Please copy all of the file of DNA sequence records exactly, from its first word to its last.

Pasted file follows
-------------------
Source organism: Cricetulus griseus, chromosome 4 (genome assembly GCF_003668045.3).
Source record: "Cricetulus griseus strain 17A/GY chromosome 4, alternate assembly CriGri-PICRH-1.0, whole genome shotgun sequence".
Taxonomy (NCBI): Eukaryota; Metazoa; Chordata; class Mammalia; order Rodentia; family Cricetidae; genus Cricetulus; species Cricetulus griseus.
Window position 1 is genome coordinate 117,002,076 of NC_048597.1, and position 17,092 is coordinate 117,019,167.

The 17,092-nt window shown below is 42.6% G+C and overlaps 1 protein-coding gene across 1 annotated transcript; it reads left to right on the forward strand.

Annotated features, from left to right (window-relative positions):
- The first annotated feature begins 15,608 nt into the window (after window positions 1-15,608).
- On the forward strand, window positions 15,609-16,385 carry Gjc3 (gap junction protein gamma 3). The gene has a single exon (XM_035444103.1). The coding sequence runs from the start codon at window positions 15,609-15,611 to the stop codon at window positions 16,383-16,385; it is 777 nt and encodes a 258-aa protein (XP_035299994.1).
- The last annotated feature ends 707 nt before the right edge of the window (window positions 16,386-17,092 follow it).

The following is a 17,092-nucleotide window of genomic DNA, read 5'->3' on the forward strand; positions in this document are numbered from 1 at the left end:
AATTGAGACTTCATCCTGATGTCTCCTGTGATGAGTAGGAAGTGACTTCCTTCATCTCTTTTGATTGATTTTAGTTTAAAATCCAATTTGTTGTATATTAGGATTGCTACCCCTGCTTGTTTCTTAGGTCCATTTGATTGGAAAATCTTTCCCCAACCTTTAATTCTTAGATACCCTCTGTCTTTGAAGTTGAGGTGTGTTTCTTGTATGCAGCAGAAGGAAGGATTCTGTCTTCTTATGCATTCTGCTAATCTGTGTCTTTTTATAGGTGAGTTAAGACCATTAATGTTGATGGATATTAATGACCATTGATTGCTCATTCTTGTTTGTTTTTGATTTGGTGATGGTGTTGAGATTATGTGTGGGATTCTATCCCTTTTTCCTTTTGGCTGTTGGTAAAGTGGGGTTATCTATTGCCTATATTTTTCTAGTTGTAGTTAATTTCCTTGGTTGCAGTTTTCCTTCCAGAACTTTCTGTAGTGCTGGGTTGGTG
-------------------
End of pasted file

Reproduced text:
Source organism: Cricetulus griseus, chromosome 4 (genome assembly GCF_003668045.3).
Source record: "Cricetulus griseus strain 17A/GY chromosome 4, alternate assembly CriGri-PICRH-1.0, whole genome shotgun sequence".
Taxonomy (NCBI): Eukaryota; Metazoa; Chordata; class Mammalia; order Rodentia; family Cricetidae; genus Cricetulus; species Cricetulus griseus.
Window position 1 is genome coordinate 117,002,076 of NC_048597.1, and position 17,092 is coordinate 117,019,167.

The 17,092-nt window shown below is 42.6% G+C and overlaps 1 protein-coding gene across 1 annotated transcript; it reads left to right on the forward strand.

Annotated features, from left to right (window-relative positions):
- The first annotated feature begins 15,608 nt into the window (after window positions 1-15,608).
- On the forward strand, window positions 15,609-16,385 carry Gjc3 (gap junction protein gamma 3). The gene has a single exon (XM_035444103.1). The coding sequence runs from the start codon at window positions 15,609-15,611 to the stop codon at window positions 16,383-16,385; it is 777 nt and encodes a 258-aa protein (XP_035299994.1).
- The last annotated feature ends 707 nt before the right edge of the window (window positions 16,386-17,092 follow it).

The following is a 17,092-nucleotide window of genomic DNA, read 5'->3' on the forward strand; positions in this document are numbered from 1 at the left end:
AATTGAGACTTCATCCTGATGTCTCCTGTGATGAGTAGGAAGTGACTTCCTTCATCTCTTTTGATTGATTTTAGTTTAAAATCCAATTTGTTGTATATTAGGATTGCTACCCCTGCTTGTTTCTTAGGTCCATTTGATTGGAAAATCTTTCCCCAACCTTTAATTCTTAGATACCCTCTGTCTTTGAAGTTGAGGTGTGTTTCTTGTATGCAGCAGAAGGAAGGATTCTGTCTTCTTATGCATTCTGCTAATCTGTGTCTTTTTATAGGTGAGTTAAGACCATTAATGTTGATGGATATTAATGACCATTGATTGCTCATTCTTGTTTGTTTTTGATTTGGTGATGGTGTTGAGATTATGTGTGGGATTCTATCCCTTTTTCCTTTTGGCTGTTGGTAAAGTGGGGTTATCTATTGCCTATATTTTTCTAGTTGTAGTTAATTTCCTTGGTTGCAGTTTTCCTTCCAGAACTTTCTGTAGTGCTGGGTTGGTG